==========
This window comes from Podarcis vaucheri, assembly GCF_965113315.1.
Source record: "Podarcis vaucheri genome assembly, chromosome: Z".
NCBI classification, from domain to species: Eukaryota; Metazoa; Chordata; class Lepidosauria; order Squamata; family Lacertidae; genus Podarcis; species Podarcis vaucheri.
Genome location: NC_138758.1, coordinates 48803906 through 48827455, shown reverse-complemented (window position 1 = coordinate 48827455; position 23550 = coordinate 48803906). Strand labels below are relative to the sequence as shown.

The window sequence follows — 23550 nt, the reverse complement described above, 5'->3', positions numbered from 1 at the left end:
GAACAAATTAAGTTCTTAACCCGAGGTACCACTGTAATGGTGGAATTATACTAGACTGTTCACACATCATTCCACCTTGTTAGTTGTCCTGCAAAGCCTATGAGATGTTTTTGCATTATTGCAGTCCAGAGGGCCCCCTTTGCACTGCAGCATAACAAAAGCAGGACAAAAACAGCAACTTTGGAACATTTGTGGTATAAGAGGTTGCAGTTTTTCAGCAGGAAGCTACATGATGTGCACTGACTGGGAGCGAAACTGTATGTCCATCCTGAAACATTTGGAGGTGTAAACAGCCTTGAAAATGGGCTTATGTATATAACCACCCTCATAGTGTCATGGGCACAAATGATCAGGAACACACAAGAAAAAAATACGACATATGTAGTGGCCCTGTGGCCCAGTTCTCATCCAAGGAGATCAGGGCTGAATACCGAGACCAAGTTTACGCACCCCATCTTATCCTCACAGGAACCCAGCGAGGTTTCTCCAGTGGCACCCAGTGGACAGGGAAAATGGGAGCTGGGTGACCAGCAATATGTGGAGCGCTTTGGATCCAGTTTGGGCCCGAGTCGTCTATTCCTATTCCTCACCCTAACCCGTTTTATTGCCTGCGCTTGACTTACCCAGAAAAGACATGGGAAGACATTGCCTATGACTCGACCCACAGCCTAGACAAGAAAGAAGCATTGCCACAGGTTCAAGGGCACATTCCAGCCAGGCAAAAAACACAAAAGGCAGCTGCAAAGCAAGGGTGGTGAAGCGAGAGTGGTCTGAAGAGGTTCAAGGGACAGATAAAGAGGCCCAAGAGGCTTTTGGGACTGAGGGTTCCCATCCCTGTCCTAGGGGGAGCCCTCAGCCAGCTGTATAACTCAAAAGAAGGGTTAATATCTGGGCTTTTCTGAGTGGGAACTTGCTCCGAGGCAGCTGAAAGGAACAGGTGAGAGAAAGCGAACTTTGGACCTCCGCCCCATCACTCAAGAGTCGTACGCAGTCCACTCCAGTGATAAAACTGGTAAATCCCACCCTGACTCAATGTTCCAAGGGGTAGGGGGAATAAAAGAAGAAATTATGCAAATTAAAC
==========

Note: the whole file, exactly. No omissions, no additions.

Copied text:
This window comes from Podarcis vaucheri, assembly GCF_965113315.1.
Source record: "Podarcis vaucheri genome assembly, chromosome: Z".
NCBI classification, from domain to species: Eukaryota; Metazoa; Chordata; class Lepidosauria; order Squamata; family Lacertidae; genus Podarcis; species Podarcis vaucheri.
Genome location: NC_138758.1, coordinates 48803906 through 48827455, shown reverse-complemented (window position 1 = coordinate 48827455; position 23550 = coordinate 48803906). Strand labels below are relative to the sequence as shown.

The window sequence follows — 23550 nt, the reverse complement described above, 5'->3', positions numbered from 1 at the left end:
GAACAAATTAAGTTCTTAACCCGAGGTACCACTGTAATGGTGGAATTATACTAGACTGTTCACACATCATTCCACCTTGTTAGTTGTCCTGCAAAGCCTATGAGATGTTTTTGCATTATTGCAGTCCAGAGGGCCCCCTTTGCACTGCAGCATAACAAAAGCAGGACAAAAACAGCAACTTTGGAACATTTGTGGTATAAGAGGTTGCAGTTTTTCAGCAGGAAGCTACATGATGTGCACTGACTGGGAGCGAAACTGTATGTCCATCCTGAAACATTTGGAGGTGTAAACAGCCTTGAAAATGGGCTTATGTATATAACCACCCTCATAGTGTCATGGGCACAAATGATCAGGAACACACAAGAAAAAAATACGACATATGTAGTGGCCCTGTGGCCCAGTTCTCATCCAAGGAGATCAGGGCTGAATACCGAGACCAAGTTTACGCACCCCATCTTATCCTCACAGGAACCCAGCGAGGTTTCTCCAGTGGCACCCAGTGGACAGGGAAAATGGGAGCTGGGTGACCAGCAATATGTGGAGCGCTTTGGATCCAGTTTGGGCCCGAGTCGTCTATTCCTATTCCTCACCCTAACCCGTTTTATTGCCTGCGCTTGACTTACCCAGAAAAGACATGGGAAGACATTGCCTATGACTCGACCCACAGCCTAGACAAGAAAGAAGCATTGCCACAGGTTCAAGGGCACATTCCAGCCAGGCAAAAAACACAAAAGGCAGCTGCAAAGCAAGGGTGGTGAAGCGAGAGTGGTCTGAAGAGGTTCAAGGGACAGATAAAGAGGCCCAAGAGGCTTTTGGGACTGAGGGTTCCCATCCCTGTCCTAGGGGGAGCCCTCAGCCAGCTGTATAACTCAAAAGAAGGGTTAATATCTGGGCTTTTCTGAGTGGGAACTTGCTCCGAGGCAGCTGAAAGGAACAGGTGAGAGAAAGCGAACTTTGGACCTCCGCCCCATCACTCAAGAGTCGTACGCAGTCCACTCCAGTGATAAAACTGGTAAATCCCACCCTGACTCAATGTTCCAAGGGGTAGGGGGAATAAAAGAAGAAATTATGCAAATTAAAC